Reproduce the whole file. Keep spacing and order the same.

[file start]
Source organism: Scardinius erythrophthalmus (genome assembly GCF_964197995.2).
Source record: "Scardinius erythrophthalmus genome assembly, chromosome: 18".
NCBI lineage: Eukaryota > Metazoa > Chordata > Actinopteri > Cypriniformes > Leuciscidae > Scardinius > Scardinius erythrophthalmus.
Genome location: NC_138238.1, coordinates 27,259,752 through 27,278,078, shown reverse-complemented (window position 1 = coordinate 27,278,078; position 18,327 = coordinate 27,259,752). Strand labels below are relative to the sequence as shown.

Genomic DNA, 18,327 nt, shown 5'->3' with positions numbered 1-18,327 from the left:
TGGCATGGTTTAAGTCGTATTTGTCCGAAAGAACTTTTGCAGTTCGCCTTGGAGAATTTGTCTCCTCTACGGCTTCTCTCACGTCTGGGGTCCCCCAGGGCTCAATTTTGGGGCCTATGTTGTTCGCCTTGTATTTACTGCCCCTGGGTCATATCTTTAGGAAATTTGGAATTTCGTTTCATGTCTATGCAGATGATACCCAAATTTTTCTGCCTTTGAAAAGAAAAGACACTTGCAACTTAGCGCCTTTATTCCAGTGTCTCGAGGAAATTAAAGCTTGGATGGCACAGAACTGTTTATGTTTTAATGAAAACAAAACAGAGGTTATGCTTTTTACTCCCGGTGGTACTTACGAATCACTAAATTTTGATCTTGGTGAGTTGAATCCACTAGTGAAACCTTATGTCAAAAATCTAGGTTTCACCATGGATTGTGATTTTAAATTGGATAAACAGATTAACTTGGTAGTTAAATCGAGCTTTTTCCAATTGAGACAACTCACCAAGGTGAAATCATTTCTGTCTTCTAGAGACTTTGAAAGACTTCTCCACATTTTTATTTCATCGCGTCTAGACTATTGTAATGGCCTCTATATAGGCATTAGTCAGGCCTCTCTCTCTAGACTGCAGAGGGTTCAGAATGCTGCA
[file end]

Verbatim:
Source organism: Scardinius erythrophthalmus (genome assembly GCF_964197995.2).
Source record: "Scardinius erythrophthalmus genome assembly, chromosome: 18".
NCBI lineage: Eukaryota > Metazoa > Chordata > Actinopteri > Cypriniformes > Leuciscidae > Scardinius > Scardinius erythrophthalmus.
Genome location: NC_138238.1, coordinates 27,259,752 through 27,278,078, shown reverse-complemented (window position 1 = coordinate 27,278,078; position 18,327 = coordinate 27,259,752). Strand labels below are relative to the sequence as shown.

Genomic DNA, 18,327 nt, shown 5'->3' with positions numbered 1-18,327 from the left:
TGGCATGGTTTAAGTCGTATTTGTCCGAAAGAACTTTTGCAGTTCGCCTTGGAGAATTTGTCTCCTCTACGGCTTCTCTCACGTCTGGGGTCCCCCAGGGCTCAATTTTGGGGCCTATGTTGTTCGCCTTGTATTTACTGCCCCTGGGTCATATCTTTAGGAAATTTGGAATTTCGTTTCATGTCTATGCAGATGATACCCAAATTTTTCTGCCTTTGAAAAGAAAAGACACTTGCAACTTAGCGCCTTTATTCCAGTGTCTCGAGGAAATTAAAGCTTGGATGGCACAGAACTGTTTATGTTTTAATGAAAACAAAACAGAGGTTATGCTTTTTACTCCCGGTGGTACTTACGAATCACTAAATTTTGATCTTGGTGAGTTGAATCCACTAGTGAAACCTTATGTCAAAAATCTAGGTTTCACCATGGATTGTGATTTTAAATTGGATAAACAGATTAACTTGGTAGTTAAATCGAGCTTTTTCCAATTGAGACAACTCACCAAGGTGAAATCATTTCTGTCTTCTAGAGACTTTGAAAGACTTCTCCACATTTTTATTTCATCGCGTCTAGACTATTGTAATGGCCTCTATATAGGCATTAGTCAGGCCTCTCTCTCTAGACTGCAGAGGGTTCAGAATGCTGCA